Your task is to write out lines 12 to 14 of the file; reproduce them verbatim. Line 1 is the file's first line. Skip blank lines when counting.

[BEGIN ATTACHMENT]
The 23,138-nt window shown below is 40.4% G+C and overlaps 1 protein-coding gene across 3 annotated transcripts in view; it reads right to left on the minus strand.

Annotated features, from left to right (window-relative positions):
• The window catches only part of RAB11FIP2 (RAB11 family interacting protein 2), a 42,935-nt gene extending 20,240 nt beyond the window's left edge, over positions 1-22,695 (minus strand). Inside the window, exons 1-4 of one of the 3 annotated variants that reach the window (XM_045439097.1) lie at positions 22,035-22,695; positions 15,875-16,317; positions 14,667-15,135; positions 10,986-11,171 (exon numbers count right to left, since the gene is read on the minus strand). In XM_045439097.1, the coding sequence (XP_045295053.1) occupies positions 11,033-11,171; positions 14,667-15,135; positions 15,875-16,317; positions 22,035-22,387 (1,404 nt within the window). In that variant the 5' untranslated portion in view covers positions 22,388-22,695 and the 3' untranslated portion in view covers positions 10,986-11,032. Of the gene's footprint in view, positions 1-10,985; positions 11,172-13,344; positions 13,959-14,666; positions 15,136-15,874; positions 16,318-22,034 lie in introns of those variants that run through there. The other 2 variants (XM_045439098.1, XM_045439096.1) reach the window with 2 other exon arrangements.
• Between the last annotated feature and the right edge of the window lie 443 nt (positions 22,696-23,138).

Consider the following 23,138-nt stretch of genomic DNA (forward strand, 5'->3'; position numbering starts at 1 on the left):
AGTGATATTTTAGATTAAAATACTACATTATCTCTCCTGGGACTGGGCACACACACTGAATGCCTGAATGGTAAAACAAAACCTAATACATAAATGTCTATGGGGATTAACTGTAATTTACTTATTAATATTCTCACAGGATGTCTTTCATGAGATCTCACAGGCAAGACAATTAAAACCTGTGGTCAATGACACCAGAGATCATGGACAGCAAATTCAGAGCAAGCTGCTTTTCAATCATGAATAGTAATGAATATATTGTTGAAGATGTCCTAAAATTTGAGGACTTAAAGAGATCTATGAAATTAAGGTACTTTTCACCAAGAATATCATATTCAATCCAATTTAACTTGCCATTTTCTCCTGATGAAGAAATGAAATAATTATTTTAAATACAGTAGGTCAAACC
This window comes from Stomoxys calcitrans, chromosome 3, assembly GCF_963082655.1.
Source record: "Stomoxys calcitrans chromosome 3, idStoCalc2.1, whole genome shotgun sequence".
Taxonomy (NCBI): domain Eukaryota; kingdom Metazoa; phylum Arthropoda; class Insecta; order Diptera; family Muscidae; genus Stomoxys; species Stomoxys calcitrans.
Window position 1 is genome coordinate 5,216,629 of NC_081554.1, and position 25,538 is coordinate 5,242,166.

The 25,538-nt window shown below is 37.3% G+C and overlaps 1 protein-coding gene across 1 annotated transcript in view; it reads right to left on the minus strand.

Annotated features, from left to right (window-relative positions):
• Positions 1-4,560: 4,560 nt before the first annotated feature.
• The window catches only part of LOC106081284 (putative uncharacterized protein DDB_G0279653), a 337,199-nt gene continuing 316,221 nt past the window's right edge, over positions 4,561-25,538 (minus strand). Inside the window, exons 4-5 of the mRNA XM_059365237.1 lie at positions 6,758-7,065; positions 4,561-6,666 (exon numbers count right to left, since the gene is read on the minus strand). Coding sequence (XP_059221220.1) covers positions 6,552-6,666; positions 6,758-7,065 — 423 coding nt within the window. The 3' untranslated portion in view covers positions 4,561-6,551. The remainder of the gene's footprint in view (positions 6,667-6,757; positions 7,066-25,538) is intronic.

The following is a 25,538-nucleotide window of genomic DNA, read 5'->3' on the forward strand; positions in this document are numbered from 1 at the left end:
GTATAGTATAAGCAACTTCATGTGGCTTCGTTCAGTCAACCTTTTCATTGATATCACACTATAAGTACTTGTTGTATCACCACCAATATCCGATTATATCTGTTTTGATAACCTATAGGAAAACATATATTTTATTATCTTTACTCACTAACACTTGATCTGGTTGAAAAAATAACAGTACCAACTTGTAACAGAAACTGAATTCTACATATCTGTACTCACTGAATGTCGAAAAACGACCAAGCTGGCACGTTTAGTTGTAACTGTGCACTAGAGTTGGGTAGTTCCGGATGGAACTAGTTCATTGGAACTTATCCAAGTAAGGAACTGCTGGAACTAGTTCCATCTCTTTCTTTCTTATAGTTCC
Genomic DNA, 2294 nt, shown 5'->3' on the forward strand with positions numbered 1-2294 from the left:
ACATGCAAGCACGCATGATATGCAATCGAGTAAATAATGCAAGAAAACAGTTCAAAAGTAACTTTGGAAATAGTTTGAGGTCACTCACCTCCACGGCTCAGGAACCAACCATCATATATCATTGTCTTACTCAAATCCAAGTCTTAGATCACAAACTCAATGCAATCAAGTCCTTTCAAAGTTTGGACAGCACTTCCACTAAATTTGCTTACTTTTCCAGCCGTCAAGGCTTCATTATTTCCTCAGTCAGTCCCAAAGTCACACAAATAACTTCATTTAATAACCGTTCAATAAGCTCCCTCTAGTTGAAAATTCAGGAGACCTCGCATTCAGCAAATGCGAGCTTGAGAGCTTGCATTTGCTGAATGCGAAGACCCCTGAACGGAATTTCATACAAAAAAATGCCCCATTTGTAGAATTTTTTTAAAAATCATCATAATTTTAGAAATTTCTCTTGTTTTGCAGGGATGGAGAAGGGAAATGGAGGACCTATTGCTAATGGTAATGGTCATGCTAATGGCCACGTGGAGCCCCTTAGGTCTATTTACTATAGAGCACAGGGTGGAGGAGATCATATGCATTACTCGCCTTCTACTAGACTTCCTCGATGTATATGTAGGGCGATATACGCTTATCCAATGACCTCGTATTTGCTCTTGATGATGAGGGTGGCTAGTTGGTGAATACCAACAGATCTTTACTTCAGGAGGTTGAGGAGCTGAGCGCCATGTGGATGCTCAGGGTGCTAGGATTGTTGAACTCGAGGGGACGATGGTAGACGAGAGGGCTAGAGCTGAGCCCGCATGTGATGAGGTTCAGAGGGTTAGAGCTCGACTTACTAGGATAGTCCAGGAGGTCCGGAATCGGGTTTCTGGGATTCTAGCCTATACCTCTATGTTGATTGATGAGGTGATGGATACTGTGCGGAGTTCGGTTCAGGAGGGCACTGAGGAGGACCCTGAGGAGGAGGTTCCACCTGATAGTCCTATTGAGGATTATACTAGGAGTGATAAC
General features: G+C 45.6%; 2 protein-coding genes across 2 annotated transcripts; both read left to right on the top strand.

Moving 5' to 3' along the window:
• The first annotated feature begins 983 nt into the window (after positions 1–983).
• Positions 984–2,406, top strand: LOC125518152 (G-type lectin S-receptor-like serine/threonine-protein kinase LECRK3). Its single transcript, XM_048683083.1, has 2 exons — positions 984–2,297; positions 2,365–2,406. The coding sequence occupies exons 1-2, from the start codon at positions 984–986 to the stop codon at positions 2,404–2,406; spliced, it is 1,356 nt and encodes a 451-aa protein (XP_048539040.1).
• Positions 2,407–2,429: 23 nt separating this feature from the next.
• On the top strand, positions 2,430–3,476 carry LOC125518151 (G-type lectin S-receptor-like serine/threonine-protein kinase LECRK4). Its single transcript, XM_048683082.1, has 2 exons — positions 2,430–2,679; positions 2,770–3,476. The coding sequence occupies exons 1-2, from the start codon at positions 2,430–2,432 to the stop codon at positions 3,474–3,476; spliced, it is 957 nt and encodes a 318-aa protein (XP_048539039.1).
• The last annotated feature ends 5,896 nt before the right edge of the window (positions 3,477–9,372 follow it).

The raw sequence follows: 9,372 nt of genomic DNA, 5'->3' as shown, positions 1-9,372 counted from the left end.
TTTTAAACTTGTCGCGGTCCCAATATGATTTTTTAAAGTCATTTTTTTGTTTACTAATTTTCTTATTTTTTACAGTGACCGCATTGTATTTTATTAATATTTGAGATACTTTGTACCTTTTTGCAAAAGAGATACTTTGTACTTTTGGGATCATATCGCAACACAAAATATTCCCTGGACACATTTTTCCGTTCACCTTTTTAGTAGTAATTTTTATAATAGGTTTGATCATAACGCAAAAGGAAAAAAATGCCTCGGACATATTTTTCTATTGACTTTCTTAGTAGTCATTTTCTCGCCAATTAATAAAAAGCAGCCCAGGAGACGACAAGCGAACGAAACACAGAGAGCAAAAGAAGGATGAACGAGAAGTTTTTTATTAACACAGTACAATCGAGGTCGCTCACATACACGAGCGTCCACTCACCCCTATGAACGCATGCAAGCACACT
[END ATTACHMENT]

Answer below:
Annotated features, from left to right (window-relative positions):
• Positions 1-4,560: 4,560 nt before the first annotated feature.
• The window catches only part of LOC106081284 (putative uncharacterized protein DDB_G0279653), a 337,199-nt gene continuing 316,221 nt past the window's right edge, over positions 4,561-25,538 (minus strand). Inside the window, exons 4-5 of the mRNA XM_059365237.1 lie at positions 6,758-7,065; positions 4,561-6,666 (exon numbers count right to left, since the gene is read on the minus strand). Coding sequence (XP_059221220.1) covers positions 6,552-6,666; positions 6,758-7,065 — 423 coding nt within the window. The 3' untranslated portion in view covers positions 4,561-6,551. The remainder of the gene's footprint in view (positions 6,667-6,757; positions 7,066-25,538) is intronic.